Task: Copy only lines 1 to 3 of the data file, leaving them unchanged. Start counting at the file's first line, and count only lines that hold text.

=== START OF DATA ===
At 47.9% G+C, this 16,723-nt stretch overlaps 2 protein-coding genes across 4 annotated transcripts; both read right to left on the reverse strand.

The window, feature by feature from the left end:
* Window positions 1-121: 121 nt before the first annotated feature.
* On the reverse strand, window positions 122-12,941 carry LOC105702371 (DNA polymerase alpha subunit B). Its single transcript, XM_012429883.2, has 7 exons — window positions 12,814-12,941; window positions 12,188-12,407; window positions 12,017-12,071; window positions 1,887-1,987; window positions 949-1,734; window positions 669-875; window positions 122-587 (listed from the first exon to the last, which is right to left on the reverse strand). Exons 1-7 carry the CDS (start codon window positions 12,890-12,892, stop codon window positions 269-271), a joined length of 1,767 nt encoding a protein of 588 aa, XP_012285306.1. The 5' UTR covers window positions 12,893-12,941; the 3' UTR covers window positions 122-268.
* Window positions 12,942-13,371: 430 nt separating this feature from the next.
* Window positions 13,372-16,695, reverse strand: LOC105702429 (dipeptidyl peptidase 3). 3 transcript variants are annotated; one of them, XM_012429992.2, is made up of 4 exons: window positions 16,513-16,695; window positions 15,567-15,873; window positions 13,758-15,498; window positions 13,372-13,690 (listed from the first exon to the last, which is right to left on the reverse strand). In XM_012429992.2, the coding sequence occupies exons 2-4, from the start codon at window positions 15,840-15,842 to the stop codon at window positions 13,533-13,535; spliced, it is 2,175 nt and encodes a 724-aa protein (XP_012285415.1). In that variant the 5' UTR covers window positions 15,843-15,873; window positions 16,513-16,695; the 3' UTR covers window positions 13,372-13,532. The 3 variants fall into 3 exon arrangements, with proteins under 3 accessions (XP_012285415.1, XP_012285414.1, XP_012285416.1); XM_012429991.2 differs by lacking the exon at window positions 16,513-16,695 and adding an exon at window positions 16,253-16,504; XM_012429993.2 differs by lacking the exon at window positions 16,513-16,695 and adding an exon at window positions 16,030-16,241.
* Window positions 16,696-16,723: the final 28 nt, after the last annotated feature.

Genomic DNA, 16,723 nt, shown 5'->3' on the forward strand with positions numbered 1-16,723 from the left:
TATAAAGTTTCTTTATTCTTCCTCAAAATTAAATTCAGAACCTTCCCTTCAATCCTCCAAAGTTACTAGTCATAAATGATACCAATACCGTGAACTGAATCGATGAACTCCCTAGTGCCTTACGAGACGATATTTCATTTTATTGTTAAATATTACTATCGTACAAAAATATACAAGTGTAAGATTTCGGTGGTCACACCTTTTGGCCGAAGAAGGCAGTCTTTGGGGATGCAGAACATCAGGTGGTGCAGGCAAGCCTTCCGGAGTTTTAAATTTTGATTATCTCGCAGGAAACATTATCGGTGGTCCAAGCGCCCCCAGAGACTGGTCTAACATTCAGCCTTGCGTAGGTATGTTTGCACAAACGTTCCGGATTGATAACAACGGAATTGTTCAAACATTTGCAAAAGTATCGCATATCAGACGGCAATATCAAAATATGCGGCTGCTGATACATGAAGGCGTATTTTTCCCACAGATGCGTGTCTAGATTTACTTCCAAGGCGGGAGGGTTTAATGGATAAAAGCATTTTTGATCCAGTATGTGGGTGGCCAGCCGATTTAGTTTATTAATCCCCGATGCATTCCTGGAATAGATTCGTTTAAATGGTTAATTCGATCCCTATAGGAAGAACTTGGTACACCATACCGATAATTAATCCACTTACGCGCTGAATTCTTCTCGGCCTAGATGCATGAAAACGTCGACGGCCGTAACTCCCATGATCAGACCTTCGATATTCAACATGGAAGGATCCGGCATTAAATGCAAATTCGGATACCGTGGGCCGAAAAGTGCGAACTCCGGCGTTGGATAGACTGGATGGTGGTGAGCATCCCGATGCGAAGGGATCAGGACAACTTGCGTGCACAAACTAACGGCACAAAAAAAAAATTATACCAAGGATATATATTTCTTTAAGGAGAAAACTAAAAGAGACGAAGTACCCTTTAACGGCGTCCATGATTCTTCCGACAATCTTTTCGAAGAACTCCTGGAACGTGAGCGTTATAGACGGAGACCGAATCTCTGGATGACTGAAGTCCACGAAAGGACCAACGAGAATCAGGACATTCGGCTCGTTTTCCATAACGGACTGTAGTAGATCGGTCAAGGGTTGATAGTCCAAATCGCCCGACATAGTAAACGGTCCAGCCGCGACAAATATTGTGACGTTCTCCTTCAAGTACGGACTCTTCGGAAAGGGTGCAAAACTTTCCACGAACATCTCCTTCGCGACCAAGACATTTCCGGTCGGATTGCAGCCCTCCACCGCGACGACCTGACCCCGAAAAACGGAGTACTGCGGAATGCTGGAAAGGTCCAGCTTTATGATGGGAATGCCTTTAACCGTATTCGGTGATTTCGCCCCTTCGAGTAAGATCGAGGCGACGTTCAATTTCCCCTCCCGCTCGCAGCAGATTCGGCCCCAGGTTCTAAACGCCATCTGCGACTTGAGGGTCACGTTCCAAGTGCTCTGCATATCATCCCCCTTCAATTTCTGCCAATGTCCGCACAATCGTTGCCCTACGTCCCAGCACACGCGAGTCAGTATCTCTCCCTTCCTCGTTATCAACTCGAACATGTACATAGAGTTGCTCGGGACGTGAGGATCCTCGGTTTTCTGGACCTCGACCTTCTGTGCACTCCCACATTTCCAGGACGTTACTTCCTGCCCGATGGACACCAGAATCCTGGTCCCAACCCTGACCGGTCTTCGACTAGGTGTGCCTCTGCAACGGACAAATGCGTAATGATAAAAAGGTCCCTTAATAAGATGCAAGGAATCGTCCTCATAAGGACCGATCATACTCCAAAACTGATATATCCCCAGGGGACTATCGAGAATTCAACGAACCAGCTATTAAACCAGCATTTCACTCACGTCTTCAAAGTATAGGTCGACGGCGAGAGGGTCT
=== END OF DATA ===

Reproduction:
At 47.9% G+C, this 16,723-nt stretch overlaps 2 protein-coding genes across 4 annotated transcripts; both read right to left on the reverse strand.

The window, feature by feature from the left end:
* Window positions 1-121: 121 nt before the first annotated feature.